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China's New Superbank: A Second Wave of Economic Asianization (AIIB)

Facing new economic realities, many Western countries have signed up for China's Asian Investment Bank and are propelling the East's rise as a new dominant economic power.

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This article originally appeared at Want China Times


The popularity of China-proposed Asian Infrastructure Investment Bank (AIIB) has signaled that Asia in general and China in particular are leading the world into another and relevant direction, a Dutch expert has said.

<figcaption>Many countries have chosen to cooperate</figcaption>
Many countries have chosen to cooperate

Rien T Segers, a Dutch expert on the political economy of East Asia, believes the world is undergoing a transition from "the financial, economic and political dominance of the United States towards the dominance of a number of Asian countries, led by China."

"If dominance is a politically incorrect word, leadership is not nice either. I would prefer 'cooperative influence'", said Segers, who is an Asian business strategist at the International Business School of Hanze University of Applied Science in Groningen, located in the north of the Netherlands.

"The rich and old economies have no other choices but going for a development which is a reflection of cooperative influence of Asian countries in the West and vice versa", he added.

Segers believed a second wave of "Asianization" is now coming and it is much more comprehensive and deeper than the first wave, which was led by Japan in the 1970s and 1980s, because of its large scale.

During the first wave of "Asianization," Japan had about 120 million inhabitants. "The second wave will be more influential, because of the potential economic power of China and other Asian economies, such as the Republic of Korea, Singapore, Taiwan and Japan", Segers said.

The fact that a dozen European countries are joining in the AIIB will have a "tremendous influence" on the second wave of "Asianization," according to the professor.

More than 40 countries have so far shown interest to become members of the AIIB. Among them, European countries, including the UK, France, Germany, Italy, Spain and the Netherlands, have all stated that they want to become the founding members of the new bank.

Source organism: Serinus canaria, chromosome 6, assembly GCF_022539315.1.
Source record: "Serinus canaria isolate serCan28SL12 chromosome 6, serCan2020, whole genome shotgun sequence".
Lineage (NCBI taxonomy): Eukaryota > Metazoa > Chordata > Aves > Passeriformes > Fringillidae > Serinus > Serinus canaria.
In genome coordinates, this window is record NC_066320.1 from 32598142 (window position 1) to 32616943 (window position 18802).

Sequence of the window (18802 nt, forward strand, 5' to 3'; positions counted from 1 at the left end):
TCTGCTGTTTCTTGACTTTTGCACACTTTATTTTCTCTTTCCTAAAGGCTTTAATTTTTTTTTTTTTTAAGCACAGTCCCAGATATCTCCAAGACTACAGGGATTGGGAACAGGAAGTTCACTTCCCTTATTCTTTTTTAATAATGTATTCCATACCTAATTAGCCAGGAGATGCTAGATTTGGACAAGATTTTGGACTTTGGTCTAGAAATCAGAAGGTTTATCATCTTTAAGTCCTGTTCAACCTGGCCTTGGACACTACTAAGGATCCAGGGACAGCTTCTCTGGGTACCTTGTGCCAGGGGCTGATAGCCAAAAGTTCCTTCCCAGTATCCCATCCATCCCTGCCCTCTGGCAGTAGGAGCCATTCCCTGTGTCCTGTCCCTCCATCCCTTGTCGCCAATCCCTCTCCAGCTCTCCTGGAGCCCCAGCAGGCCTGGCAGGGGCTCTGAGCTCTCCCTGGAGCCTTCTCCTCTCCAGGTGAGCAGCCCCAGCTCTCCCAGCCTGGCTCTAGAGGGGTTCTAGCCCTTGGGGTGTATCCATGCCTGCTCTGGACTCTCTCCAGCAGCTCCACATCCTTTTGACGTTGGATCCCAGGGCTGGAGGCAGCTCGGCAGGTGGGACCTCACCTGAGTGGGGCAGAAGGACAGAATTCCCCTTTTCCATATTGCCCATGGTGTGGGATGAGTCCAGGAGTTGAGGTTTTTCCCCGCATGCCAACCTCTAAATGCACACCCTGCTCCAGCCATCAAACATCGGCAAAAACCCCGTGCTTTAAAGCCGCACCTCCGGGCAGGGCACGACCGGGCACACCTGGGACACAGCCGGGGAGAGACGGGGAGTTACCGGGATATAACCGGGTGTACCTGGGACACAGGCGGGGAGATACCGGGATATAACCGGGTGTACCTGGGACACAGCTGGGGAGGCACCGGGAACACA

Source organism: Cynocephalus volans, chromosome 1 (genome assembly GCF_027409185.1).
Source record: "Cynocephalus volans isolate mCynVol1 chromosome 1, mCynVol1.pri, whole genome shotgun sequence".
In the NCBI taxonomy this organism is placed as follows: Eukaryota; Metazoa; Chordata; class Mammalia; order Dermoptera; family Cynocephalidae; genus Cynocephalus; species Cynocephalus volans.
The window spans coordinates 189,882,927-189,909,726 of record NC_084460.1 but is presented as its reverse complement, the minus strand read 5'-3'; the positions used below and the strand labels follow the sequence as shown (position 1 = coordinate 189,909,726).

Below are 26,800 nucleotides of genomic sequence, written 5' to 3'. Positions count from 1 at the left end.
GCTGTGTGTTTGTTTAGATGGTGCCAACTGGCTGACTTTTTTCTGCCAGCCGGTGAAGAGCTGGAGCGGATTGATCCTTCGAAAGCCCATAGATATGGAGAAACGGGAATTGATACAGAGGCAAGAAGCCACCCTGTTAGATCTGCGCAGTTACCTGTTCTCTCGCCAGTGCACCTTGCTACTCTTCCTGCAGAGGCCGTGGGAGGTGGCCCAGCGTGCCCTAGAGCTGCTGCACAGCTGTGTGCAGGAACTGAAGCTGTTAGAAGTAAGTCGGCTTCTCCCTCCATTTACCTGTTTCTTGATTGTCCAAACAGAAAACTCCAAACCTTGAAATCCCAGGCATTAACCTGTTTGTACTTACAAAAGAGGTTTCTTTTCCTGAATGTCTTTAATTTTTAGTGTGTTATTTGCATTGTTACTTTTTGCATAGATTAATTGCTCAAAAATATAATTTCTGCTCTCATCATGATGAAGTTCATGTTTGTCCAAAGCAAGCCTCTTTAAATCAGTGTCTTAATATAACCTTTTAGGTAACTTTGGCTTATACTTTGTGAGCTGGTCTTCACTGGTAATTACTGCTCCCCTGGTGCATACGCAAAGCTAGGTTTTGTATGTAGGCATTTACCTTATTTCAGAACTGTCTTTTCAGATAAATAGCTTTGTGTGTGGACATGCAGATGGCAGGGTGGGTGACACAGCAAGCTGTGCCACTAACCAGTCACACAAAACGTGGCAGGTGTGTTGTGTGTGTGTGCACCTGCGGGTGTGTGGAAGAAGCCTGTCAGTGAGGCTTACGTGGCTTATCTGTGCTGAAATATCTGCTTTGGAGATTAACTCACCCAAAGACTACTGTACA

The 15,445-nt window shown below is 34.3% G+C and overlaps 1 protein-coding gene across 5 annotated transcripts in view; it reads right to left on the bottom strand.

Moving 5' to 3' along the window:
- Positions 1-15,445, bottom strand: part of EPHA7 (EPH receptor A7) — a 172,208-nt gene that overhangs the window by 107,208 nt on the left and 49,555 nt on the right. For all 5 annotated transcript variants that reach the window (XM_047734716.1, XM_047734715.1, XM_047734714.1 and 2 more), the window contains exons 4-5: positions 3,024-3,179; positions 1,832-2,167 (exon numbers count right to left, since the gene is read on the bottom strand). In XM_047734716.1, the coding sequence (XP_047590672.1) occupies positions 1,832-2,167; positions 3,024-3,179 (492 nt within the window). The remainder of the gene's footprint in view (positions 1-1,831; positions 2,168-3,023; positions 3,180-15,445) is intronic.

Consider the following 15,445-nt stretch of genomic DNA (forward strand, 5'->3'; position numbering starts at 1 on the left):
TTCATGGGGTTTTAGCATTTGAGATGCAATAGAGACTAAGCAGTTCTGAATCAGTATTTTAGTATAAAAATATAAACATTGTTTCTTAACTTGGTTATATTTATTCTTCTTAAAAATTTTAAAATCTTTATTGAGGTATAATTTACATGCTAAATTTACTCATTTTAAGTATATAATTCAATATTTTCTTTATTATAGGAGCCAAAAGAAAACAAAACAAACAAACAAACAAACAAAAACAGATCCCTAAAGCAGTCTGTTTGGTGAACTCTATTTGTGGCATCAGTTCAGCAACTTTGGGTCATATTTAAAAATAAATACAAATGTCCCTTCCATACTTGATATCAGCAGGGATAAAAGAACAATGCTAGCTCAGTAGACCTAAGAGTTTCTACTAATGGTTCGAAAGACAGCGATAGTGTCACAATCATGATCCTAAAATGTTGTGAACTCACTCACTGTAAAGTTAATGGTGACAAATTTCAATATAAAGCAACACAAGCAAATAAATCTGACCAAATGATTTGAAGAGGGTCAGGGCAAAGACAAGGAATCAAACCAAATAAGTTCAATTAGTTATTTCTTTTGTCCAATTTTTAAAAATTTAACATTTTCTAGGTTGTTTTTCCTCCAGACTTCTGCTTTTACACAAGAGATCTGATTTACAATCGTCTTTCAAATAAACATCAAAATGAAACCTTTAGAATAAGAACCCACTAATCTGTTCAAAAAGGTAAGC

China's Rise

Segers has kept a close watch on China's rise and visited China several times.

"Based on my reading of Chinese newspapers and my visits there, I have the impression that the feeling of leadership is less visible in China," he said.

"It is not a matter that the Chinese would like to dominate the world from a political or economic perspective, but that they would like to be recognized as a country of creativity, innovation and a nation of 'peaceful rise'," he said.

Segers believes "there is no way to stop a potential power from exerting economic influence."

"So the reasoning is how we in the West can profit from China, rather than how we can keep China out of our country and out of international institutions," he said.

Citing the International Monetary Fund as an example, the professor said the changes are "too slow and marginal" in such international financial organizations despite calls to change its voting power according to the world's new economic reality.

In the IMF, China has 3.8% of the voting power, the Netherlands has 2% and the US 16.8%.

On the interest in the China-proposed AIIB declared by US allies from Europe, the professor said it shows many politicians and business people in Europe seem to have lost their anxiety about China and want to cooperate.

Segers said the fundamental question now for the AIIB is how to make it a successful, effective and inclusive international financial institution.

"The success of the AIIB will depend on its regulations, its transparency, a sustainable voting power of all member nations concerned, and a fair and equal division of the financial means towards infrastructure projects in regions that need those projects most", he said.

The Netherlands has already applied to join the AIIB as a founding member before March 31, the deadline of application.

If the Netherlands succeeds in joining the AIIB, it could help shape the AIIB's mandate, governance model and policies, according to the professor.

The AIIB, which will support infrastructure projects in Asia, is expected to be established by the end of this year. The final number of founding members will be confirmed on April 15.


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